Exploring and observing where and when delightful moments and experiences occur, how the sensory elements of space work together to create them, and the role the physical elements of architecture play is key to being able to design good spaces in and between buildings.  Developing an ‘empathy’ with the experiential side of architecture allow architects to consciously be more thoughtful with the spatial elements as we design. Physically visiting and experiencing places is important; this cannot be done virtually or digitally.

Finding effective and innovative ways to record and interpret observations is also necessary.  How do we make the intangible, tangible? How can we see what is unseen?


Another design ‘layer’

An additional ‘layer’ can be added to the design process to promote better design of the in and between.

Another layer of site analysis allows for good understanding and interpretation of a place and context at various scales and various levels.  Site analysis is often presented as a technical operation, but ‘in the field’ studies which explore sites through experience, perception and intuitive response are also required to look beyond the technical and physical representation of a place.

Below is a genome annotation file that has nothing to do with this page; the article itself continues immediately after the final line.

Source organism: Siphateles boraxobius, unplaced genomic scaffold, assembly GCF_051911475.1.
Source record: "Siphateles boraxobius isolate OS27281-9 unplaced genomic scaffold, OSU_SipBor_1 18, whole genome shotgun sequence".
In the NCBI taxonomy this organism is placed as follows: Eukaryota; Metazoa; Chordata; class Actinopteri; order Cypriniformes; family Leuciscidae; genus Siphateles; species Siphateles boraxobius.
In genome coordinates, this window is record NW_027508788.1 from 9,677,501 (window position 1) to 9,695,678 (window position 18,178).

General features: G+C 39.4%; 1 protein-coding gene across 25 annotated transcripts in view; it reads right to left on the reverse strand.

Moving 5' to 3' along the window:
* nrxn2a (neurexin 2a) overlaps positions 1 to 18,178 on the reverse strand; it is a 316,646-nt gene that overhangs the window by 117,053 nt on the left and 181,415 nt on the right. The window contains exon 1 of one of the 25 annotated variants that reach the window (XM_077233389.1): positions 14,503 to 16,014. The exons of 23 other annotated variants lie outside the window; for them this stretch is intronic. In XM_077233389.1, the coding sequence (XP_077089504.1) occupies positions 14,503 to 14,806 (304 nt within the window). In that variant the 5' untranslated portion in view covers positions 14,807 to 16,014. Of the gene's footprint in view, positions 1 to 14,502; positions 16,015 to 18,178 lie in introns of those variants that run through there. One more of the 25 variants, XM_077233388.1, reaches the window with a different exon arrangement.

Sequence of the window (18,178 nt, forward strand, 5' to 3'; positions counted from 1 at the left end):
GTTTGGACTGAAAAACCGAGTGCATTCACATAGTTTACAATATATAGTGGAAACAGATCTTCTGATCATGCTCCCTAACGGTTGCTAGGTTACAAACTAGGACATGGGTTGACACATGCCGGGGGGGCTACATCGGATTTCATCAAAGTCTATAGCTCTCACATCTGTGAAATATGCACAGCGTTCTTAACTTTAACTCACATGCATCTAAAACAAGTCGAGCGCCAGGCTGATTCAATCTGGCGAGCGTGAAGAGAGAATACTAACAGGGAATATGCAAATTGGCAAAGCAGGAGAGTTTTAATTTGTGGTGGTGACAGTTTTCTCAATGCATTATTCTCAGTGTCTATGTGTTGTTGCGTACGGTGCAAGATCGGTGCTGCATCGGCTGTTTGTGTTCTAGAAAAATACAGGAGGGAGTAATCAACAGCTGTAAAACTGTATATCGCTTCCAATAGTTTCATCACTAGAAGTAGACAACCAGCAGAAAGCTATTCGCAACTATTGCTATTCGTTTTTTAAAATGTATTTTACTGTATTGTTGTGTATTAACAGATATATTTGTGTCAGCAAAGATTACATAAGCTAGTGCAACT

Adding a qualitative layer to the brief, in addition to functional requirements, helps architects work with clients to create places which bring delight.

Throughout an iterative design process, a new layer of studies can explore, test and communicate sensory experiences through drawings, models and other methods.  Analogue, physical models are valuable to this process.

Rethinking approaches to environmental design

Environmental and passive design principles, standards and targets are useful and valuable tools for helping to achieve comfortable conditions with responsible and efficient use of resources.  They are concerned with the spatial elements – light, wind, temperature etc. - but they do not capture the delight value that these elements can bring. Much guidance in this field is prescriptive, with tick boxes or quantifiable targets, but the magic of the sensory elements cannot be measured or specified so easily.

By designing with and valuing the qualitative aspects of the sensory elements of space, architects can explore working methods which can sit alongside conventional environmental design practice to re-inform creative practice.

Informing our work

The thoughts outlined above and our exploratory collaborations with Rhian Haf continually inform the work of the practice. As part of this ongoing collaboration we were invited to undertake a residency with Rhian Haf at Ruthin Craft Centre, which we used to explore conceptual ideas through physical modelmaking and photography.

About Rhian Haf

Her interest in glass draws on the properties of the material’s ability to capture, transmit and reflect light.  Find out more about her work at: https://www.rhianhaf.com/portfolio

 
Amanda Spence